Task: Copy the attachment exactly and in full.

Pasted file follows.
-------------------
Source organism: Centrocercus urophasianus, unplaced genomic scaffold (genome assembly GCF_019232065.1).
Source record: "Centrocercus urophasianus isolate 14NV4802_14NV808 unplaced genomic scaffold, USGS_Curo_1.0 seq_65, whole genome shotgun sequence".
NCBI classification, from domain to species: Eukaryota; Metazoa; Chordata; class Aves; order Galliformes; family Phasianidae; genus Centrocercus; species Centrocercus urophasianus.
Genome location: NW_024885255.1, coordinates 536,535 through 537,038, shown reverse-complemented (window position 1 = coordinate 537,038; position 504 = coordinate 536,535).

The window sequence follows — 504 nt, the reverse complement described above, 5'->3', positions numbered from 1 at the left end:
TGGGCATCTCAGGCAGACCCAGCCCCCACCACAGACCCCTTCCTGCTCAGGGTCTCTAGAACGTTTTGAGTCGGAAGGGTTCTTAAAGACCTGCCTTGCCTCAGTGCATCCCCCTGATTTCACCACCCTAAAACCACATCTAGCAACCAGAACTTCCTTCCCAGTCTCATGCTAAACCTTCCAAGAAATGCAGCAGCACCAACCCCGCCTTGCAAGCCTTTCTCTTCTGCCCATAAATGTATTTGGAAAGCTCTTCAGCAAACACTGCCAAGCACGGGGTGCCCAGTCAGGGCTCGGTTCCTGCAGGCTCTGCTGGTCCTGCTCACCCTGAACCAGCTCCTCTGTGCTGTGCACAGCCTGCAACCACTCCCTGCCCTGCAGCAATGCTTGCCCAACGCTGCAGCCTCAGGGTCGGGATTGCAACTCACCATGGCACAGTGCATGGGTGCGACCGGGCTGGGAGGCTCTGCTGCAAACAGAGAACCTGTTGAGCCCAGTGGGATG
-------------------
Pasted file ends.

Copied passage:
Source organism: Centrocercus urophasianus, unplaced genomic scaffold (genome assembly GCF_019232065.1).
Source record: "Centrocercus urophasianus isolate 14NV4802_14NV808 unplaced genomic scaffold, USGS_Curo_1.0 seq_65, whole genome shotgun sequence".
NCBI classification, from domain to species: Eukaryota; Metazoa; Chordata; class Aves; order Galliformes; family Phasianidae; genus Centrocercus; species Centrocercus urophasianus.
Genome location: NW_024885255.1, coordinates 536,535 through 537,038, shown reverse-complemented (window position 1 = coordinate 537,038; position 504 = coordinate 536,535).

The window sequence follows — 504 nt, the reverse complement described above, 5'->3', positions numbered from 1 at the left end:
TGGGCATCTCAGGCAGACCCAGCCCCCACCACAGACCCCTTCCTGCTCAGGGTCTCTAGAACGTTTTGAGTCGGAAGGGTTCTTAAAGACCTGCCTTGCCTCAGTGCATCCCCCTGATTTCACCACCCTAAAACCACATCTAGCAACCAGAACTTCCTTCCCAGTCTCATGCTAAACCTTCCAAGAAATGCAGCAGCACCAACCCCGCCTTGCAAGCCTTTCTCTTCTGCCCATAAATGTATTTGGAAAGCTCTTCAGCAAACACTGCCAAGCACGGGGTGCCCAGTCAGGGCTCGGTTCCTGCAGGCTCTGCTGGTCCTGCTCACCCTGAACCAGCTCCTCTGTGCTGTGCACAGCCTGCAACCACTCCCTGCCCTGCAGCAATGCTTGCCCAACGCTGCAGCCTCAGGGTCGGGATTGCAACTCACCATGGCACAGTGCATGGGTGCGACCGGGCTGGGAGGCTCTGCTGCAAACAGAGAACCTGTTGAGCCCAGTGGGATG